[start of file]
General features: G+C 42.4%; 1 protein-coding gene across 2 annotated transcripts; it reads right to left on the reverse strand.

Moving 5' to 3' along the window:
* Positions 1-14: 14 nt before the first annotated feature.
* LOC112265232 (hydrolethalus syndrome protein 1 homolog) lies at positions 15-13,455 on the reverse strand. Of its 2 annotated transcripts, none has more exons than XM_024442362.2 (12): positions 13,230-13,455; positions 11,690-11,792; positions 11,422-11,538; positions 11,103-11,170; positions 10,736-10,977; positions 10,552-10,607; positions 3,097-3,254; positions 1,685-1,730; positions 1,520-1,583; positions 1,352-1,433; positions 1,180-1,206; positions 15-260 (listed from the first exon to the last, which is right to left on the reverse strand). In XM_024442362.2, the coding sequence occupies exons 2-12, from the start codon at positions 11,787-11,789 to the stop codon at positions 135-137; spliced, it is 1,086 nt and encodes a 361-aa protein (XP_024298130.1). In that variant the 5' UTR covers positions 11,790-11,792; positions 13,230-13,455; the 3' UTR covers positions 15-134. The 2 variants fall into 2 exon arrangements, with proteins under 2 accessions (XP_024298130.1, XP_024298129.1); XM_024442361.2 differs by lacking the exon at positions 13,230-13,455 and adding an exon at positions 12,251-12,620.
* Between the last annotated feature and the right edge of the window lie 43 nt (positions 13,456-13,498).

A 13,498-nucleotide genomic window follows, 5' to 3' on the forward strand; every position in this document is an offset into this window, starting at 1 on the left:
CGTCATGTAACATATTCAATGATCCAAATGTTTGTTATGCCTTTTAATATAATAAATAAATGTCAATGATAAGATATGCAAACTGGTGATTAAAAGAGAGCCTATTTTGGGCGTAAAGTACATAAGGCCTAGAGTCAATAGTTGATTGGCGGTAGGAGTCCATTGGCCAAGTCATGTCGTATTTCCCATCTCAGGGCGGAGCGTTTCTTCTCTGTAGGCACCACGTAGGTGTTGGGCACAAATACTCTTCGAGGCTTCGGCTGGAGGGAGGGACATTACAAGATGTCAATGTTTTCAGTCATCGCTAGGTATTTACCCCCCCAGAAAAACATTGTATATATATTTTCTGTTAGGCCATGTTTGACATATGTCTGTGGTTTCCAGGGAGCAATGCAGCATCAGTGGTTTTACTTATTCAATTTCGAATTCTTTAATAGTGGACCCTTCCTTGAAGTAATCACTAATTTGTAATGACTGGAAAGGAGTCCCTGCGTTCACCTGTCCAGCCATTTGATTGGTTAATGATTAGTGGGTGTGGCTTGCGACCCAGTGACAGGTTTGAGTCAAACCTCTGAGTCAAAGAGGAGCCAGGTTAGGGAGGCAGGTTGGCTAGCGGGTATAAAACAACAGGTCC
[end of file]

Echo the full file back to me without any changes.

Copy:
General features: G+C 42.4%; 1 protein-coding gene across 2 annotated transcripts; it reads right to left on the reverse strand.

Moving 5' to 3' along the window:
* Positions 1-14: 14 nt before the first annotated feature.
* LOC112265232 (hydrolethalus syndrome protein 1 homolog) lies at positions 15-13,455 on the reverse strand. Of its 2 annotated transcripts, none has more exons than XM_024442362.2 (12): positions 13,230-13,455; positions 11,690-11,792; positions 11,422-11,538; positions 11,103-11,170; positions 10,736-10,977; positions 10,552-10,607; positions 3,097-3,254; positions 1,685-1,730; positions 1,520-1,583; positions 1,352-1,433; positions 1,180-1,206; positions 15-260 (listed from the first exon to the last, which is right to left on the reverse strand). In XM_024442362.2, the coding sequence occupies exons 2-12, from the start codon at positions 11,787-11,789 to the stop codon at positions 135-137; spliced, it is 1,086 nt and encodes a 361-aa protein (XP_024298130.1). In that variant the 5' UTR covers positions 11,790-11,792; positions 13,230-13,455; the 3' UTR covers positions 15-134. The 2 variants fall into 2 exon arrangements, with proteins under 2 accessions (XP_024298130.1, XP_024298129.1); XM_024442361.2 differs by lacking the exon at positions 13,230-13,455 and adding an exon at positions 12,251-12,620.
* Between the last annotated feature and the right edge of the window lie 43 nt (positions 13,456-13,498).

A 13,498-nucleotide genomic window follows, 5' to 3' on the forward strand; every position in this document is an offset into this window, starting at 1 on the left:
CGTCATGTAACATATTCAATGATCCAAATGTTTGTTATGCCTTTTAATATAATAAATAAATGTCAATGATAAGATATGCAAACTGGTGATTAAAAGAGAGCCTATTTTGGGCGTAAAGTACATAAGGCCTAGAGTCAATAGTTGATTGGCGGTAGGAGTCCATTGGCCAAGTCATGTCGTATTTCCCATCTCAGGGCGGAGCGTTTCTTCTCTGTAGGCACCACGTAGGTGTTGGGCACAAATACTCTTCGAGGCTTCGGCTGGAGGGAGGGACATTACAAGATGTCAATGTTTTCAGTCATCGCTAGGTATTTACCCCCCCAGAAAAACATTGTATATATATTTTCTGTTAGGCCATGTTTGACATATGTCTGTGGTTTCCAGGGAGCAATGCAGCATCAGTGGTTTTACTTATTCAATTTCGAATTCTTTAATAGTGGACCCTTCCTTGAAGTAATCACTAATTTGTAATGACTGGAAAGGAGTCCCTGCGTTCACCTGTCCAGCCATTTGATTGGTTAATGATTAGTGGGTGTGGCTTGCGACCCAGTGACAGGTTTGAGTCAAACCTCTGAGTCAAAGAGGAGCCAGGTTAGGGAGGCAGGTTGGCTAGCGGGTATAAAACAACAGGTCC